ALS is a rare, fatal, neurodegenerative disease characterized by the progressive loss of motor neurons in the brain and spinal cord.1 Onset of ALS is usually between the ages of 40 to 70, with the average age at diagnosis being 55 years. Unfortunately, typical life expectancy following diagnosis is only 3 to 5 years.1,2 ALS is a complex disease likely underpinned by the presence of different pathogenic mechanisms, including multiple genetic factors.2
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The discovery and investigation of these genes hold great promise for a better understanding of genetic ALS and disease management in the future.
SOD1 (superoxide dismutase 1) was the first gene discovered to be associated with ALS, identified in 1993.9 SOD1 accounts for approximately 15% of fALS patients and has been found in ~1% of sALS patients.10 C9orf72 (chromosome 9 open reading frame 72), discovered in 2011,7 accounts for approximately 33% of identified fALS patients and has been found to account for ~5% of sALS patients.10 These 2 genes are the most common gene mutations in genetic ALS, but there are many others, including TARDBP (~3.3% for fALS and ~0.5% for sALS), and FUS (~3.0% for fALS and ~0.4% for sALS).*10,11
*based on global population data.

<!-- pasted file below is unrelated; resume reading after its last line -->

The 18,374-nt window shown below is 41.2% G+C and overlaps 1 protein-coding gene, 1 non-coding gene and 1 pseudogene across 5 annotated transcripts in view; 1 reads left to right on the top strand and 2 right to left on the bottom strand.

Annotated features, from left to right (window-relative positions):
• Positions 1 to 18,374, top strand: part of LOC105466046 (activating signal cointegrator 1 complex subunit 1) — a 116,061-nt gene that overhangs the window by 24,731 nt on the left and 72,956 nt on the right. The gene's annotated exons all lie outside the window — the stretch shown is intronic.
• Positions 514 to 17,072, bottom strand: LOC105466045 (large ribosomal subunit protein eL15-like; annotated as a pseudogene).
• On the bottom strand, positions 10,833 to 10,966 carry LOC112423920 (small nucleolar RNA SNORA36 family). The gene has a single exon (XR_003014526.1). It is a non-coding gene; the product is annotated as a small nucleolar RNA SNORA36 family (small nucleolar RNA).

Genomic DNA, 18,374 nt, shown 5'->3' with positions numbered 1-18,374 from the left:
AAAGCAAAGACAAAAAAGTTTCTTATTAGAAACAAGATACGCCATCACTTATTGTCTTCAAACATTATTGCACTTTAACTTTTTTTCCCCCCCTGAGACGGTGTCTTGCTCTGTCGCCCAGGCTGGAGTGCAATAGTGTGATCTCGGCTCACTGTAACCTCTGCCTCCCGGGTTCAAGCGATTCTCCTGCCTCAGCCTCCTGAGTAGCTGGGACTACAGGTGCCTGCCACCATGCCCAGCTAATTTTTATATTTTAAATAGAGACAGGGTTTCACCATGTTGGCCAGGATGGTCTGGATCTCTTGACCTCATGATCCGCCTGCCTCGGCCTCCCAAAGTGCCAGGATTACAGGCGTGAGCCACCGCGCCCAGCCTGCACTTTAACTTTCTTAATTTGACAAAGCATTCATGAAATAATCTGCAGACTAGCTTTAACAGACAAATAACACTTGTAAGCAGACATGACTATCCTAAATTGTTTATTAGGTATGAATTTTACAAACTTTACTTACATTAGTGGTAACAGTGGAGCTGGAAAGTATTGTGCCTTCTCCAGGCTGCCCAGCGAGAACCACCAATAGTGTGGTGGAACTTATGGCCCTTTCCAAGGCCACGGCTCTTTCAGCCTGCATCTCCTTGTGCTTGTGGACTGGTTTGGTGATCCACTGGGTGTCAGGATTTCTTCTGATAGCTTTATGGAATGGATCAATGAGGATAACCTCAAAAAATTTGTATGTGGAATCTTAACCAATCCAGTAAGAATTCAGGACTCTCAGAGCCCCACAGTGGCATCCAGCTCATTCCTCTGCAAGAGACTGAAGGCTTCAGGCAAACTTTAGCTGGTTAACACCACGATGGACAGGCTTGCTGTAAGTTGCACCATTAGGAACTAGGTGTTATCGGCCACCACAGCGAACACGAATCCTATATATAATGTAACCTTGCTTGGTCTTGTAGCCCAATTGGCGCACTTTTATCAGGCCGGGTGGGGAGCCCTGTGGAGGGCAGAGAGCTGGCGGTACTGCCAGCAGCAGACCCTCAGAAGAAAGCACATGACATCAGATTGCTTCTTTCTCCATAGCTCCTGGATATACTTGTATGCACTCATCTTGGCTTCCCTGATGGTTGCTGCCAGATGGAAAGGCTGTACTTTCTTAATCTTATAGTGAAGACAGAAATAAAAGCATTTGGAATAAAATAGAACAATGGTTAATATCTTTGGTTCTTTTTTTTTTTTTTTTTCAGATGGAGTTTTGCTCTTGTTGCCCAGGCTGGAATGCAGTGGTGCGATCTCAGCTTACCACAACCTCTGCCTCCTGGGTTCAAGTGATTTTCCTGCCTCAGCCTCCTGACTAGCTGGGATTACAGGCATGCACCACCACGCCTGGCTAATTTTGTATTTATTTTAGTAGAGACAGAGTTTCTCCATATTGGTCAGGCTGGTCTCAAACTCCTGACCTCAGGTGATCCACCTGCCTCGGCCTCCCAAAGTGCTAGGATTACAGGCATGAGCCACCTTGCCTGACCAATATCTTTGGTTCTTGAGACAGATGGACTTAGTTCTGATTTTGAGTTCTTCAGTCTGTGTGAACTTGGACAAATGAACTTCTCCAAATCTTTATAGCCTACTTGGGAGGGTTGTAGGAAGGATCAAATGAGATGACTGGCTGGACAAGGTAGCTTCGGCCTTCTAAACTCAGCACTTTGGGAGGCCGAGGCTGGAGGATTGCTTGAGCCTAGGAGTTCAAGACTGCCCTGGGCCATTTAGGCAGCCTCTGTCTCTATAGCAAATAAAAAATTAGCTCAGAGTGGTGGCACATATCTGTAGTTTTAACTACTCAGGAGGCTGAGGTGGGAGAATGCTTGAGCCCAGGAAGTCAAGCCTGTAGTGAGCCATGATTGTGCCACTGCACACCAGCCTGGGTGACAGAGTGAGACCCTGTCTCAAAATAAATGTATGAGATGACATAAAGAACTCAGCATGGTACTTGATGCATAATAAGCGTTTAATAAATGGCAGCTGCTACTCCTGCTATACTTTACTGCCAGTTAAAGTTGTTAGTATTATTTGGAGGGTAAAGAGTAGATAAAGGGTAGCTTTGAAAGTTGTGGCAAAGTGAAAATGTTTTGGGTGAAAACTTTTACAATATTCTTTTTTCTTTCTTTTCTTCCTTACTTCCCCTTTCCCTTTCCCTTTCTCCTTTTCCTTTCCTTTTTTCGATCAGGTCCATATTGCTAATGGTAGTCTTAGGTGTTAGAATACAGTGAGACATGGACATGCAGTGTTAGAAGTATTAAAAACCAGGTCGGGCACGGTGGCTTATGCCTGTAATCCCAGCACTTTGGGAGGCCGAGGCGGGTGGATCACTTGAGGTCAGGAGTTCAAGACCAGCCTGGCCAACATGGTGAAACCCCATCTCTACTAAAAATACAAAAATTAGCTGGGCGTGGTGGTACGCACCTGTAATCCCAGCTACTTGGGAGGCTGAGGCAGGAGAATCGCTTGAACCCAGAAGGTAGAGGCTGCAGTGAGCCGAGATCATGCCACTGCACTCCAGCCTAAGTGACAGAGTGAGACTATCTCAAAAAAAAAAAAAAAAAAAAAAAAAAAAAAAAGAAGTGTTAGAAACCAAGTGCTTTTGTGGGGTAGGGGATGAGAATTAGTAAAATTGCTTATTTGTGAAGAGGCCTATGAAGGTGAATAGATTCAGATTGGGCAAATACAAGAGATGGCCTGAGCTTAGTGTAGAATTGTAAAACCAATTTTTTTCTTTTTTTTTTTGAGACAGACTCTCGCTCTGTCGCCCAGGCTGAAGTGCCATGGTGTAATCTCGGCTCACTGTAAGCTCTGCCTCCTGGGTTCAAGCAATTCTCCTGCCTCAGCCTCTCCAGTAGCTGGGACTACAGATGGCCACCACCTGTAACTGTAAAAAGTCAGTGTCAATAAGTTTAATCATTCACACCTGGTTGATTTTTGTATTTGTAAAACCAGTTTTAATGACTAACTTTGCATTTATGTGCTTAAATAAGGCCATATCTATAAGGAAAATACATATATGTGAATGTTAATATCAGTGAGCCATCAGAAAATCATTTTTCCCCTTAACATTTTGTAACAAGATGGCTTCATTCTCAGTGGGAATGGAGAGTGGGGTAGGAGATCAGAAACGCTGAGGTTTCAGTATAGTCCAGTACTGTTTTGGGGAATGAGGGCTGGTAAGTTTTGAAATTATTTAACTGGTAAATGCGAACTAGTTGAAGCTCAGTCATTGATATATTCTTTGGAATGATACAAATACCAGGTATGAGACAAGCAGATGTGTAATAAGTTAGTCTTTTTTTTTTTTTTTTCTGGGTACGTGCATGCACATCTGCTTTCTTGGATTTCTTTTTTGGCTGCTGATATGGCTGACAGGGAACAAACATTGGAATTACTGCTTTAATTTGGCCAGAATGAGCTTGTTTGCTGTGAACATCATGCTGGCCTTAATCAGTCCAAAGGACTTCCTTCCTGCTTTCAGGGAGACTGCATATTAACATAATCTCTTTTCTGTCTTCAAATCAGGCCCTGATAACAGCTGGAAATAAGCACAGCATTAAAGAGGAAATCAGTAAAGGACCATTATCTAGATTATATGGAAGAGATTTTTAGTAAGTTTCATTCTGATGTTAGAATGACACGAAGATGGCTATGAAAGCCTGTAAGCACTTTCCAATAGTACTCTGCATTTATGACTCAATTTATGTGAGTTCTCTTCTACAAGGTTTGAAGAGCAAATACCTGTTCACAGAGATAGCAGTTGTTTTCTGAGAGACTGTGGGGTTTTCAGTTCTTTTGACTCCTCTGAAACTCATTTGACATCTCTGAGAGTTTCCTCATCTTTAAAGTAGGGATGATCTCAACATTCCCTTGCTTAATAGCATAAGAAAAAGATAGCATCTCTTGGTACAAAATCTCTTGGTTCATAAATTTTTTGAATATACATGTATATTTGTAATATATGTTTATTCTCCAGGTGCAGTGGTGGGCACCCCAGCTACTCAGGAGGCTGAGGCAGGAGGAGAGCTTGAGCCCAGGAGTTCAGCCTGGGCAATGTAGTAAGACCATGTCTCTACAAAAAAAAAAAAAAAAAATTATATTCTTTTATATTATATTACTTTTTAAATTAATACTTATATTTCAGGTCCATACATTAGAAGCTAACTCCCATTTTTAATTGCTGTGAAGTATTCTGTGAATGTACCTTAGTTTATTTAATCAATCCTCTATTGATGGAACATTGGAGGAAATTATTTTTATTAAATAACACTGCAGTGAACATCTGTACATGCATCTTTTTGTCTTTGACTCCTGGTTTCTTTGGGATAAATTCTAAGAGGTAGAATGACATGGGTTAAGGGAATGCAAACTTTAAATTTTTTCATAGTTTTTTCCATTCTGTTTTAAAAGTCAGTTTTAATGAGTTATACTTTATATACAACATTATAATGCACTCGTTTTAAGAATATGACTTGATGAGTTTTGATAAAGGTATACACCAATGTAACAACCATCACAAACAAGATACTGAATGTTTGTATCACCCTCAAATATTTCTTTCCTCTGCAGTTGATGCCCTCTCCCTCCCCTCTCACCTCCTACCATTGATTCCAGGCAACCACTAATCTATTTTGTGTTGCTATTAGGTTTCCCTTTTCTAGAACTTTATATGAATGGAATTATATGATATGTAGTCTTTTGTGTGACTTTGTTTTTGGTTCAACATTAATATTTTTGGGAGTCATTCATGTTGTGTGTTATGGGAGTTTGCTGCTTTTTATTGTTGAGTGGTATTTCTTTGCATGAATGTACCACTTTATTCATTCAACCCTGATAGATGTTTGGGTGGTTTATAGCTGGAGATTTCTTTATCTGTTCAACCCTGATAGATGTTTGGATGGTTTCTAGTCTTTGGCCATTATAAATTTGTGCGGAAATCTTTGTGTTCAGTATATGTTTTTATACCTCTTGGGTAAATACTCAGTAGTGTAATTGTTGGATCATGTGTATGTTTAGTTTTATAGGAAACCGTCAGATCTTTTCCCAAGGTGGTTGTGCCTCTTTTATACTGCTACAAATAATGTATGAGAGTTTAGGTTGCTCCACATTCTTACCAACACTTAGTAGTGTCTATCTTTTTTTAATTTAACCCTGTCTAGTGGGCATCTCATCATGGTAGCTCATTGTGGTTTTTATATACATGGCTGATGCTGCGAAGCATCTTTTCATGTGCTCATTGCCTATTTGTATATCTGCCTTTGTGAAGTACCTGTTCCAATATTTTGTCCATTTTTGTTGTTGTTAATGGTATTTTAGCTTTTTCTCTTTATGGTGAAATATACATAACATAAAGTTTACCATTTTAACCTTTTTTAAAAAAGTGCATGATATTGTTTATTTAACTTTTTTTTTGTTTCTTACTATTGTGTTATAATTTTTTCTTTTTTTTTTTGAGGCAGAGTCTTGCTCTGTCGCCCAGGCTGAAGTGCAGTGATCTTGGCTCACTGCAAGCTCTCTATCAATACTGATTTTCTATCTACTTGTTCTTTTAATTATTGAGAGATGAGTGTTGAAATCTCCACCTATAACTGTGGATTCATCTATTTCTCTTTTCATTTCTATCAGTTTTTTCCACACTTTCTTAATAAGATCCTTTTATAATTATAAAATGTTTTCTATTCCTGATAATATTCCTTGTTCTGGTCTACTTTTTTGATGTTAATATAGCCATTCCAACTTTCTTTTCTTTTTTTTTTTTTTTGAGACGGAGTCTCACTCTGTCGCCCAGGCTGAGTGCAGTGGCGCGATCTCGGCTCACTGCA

Whole-genome or exome sequencing technology has assisted researchers in identifying more than 25 genes associated with familial ALS cases.2
Estimates of percentages are from European sources.
Although genetic testing is often limited to patients with a family history of ALS, research shows ~10% of sporadic ALS may have a genetic cause.6,12
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Genetic testing for all ALS patients may help provide a better understanding of the basis of their condition, allowing accurate risk assessment and a more comprehensive healthcare decisions and life choices.8 Clinical trials specific to genetic forms of ALS offer a reason to discover which ALS-associated mutation(s) a patient may carry.
Even though the percentage of sALS cases with a genetic component is smaller than fALS cases (approximately 10% of sALS cases compared to ~70% of fALS cases), their total number may account for the majority of ALS cases associated with genetic causation. This is because sALS cases make up about 90-95% of all ALS cases.4–7
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